“What matters is doing one’s best for the sake of the task at hand, and having confidence that the best will be enough to prevail.”Sounds a lot like grace. So stop freaking out about when you are going to get there, wherever “there” is for you, and take a good look at what is right in front of you. Because you are here. And here is here. Here is now. You know what? Instead of obsessing over my blog stats, I’m just going to enjoy the writing, the exchange of ideas, and the wonderful community that comes from blogging, and forget about hitting some audacious goal that I'm far too lazy to achieve anyway. The blogging in and of itself provides more than enough joy to last a very long time, wherever it takes me. And- hey! It's already 10:00? How'd that happen? Post by Bradley J. Moore. Photograph by Vanda. Used with permission.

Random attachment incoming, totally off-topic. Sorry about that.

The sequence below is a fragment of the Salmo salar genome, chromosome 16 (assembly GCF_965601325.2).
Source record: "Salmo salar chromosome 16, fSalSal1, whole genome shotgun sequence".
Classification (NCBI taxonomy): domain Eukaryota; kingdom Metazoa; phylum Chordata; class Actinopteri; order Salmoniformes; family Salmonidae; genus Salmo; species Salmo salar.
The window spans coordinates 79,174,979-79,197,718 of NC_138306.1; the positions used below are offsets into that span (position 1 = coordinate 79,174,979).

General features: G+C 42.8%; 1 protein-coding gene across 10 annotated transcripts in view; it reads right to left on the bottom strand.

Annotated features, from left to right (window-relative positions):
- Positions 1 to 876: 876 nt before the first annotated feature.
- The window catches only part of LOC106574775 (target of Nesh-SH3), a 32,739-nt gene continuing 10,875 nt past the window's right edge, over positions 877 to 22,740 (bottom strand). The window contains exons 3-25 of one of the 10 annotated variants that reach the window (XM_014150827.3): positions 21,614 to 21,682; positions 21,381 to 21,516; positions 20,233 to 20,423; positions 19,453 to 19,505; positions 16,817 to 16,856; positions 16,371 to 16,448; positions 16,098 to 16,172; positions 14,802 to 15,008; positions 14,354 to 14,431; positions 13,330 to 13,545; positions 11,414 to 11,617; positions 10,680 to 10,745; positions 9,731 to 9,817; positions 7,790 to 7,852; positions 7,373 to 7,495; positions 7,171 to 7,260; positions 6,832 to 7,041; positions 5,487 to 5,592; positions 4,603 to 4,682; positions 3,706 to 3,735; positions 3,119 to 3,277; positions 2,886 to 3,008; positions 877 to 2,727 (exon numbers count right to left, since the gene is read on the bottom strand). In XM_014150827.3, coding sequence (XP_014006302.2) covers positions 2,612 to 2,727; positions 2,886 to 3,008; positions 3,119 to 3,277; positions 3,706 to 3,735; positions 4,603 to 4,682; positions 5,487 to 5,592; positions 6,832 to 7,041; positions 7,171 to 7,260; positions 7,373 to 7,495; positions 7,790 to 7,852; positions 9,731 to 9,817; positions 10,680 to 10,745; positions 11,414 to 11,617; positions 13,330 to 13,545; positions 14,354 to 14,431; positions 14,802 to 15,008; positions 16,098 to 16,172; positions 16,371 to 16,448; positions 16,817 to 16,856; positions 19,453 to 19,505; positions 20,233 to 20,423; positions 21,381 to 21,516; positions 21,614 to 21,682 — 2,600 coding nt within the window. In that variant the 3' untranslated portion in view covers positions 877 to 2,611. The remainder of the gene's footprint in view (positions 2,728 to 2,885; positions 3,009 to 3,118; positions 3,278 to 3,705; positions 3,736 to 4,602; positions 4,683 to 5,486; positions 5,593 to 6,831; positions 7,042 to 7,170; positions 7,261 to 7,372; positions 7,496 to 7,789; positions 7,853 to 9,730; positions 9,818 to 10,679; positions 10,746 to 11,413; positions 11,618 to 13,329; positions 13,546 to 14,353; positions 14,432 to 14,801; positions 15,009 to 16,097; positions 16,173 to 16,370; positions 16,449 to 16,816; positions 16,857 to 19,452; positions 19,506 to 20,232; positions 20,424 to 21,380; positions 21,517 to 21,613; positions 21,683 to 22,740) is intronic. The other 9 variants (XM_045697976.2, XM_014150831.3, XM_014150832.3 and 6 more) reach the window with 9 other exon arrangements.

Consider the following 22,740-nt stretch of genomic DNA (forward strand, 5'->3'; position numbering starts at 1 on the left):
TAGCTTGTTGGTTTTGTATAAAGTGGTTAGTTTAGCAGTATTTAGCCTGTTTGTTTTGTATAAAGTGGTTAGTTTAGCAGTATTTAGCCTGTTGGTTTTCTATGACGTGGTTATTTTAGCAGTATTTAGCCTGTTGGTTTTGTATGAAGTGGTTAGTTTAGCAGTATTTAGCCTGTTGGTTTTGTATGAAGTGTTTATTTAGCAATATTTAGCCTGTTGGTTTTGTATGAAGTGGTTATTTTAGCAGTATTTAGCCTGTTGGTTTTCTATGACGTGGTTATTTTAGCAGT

There is a rule of thumb at my company when forecasting large projects. It says that whatever one has budgeted for time and money, add at least another 30% on top of it. That’s just the reality of most complex projects – they almost always take longer and cost more than what we think at the onset. I have found this to be true. That huge real estate deal that was supposed to close in nine months? It took over a year. The acquisition that I told the Board of Directors would be snagged within six months? It was more like 18. And that personal goal I set for reaching 1,000 page views per day on my blog? Despite the apparent success of just about every other blogger on the internet, nine months later I’ve barely coughed up one-tenth of that. Well, what did I expect? Anything worthwhile that we set out to accomplish is probably going to require much more effort and time than we originally anticipate. Which is why consultants, sages and motivational experts throughout the ages have advised us to set a grand, compelling Vision - and then hold on to it tightly! Because it will be the only thing to keep you slogging through the living hell of getting there. Being stuck in the limbo of pushing a big rock up a hill can be wearing. Especially when the days string into weeks and months, or even years without seeing the results you were hoping for. Who wants to wait around five years for a promotion? Or seven years for your company to start turning a profit? Or twelve years to get your book published? Especially when there are no guarantees that you will end up where you wanted anyway? Focusing too much on the end result, or lack thereof, can make us frustrated, irritable and unhappy. It's just so much work! Which, ironically, is the point. If reaching your awesome grand vision will take so long and be so difficult, why not at least enjoy the ride? In fact, you should just forget about that big Vision. That’s right, stop thinking so much about where you want to end up in the future. I know that flies in the face of just about every piece of self-help and strategy advice out there today, but a growing body of research is revealing that if we really want to live happy, productive and meaningful lives, then the secret is to focus on the process, not the outcome. Many of the most successful entrepreneurs never had a big vision to begin with. They just worked with what was in front of them because they were interested in what they were doing. You can probably achieve almost anything, eventually, as long as you enjoy trying to achieve it. Which, by the way, is very different from the actual achievement itself. One of my favorite Woody Allen quotes says, “80% of success is just showing up.” Showing up every day and doing your work is like practice, and you are much more likely to be successful if you take pleasure in the practice itself, regardless of the end result. Psychologist Milay Csikszentmihalyi has built a career around the study of deriving intrinsic pleasure from the practice of an activity. He calls it “Flow.” It is the mental state in which one becomes fully immersed in a task or activity, accompanied by feelings of energized focus, spontaneous joy, and emotional alignment with the process. Whether it is writing, or running a meeting, or performing surgery, when one reaches the state of flow, time seems to stop ticking and there is a complete loss of awareness of what else is going on around you. It’s almost as if you are at one with the work itself. Csikszentmihalyi’s research supports the notion that people who can focus on mastering the smaller, incremental tasks before them (rather than anguishing over hard-to-reach long-term goals) more often achieve that state of flow. It implies that true fulfillment comes from the steps one takes towards attaining a goal, not actually reaching it. Rather than driving yourself bonkers trying to control the outcome, Csikszentmihalyi suggests: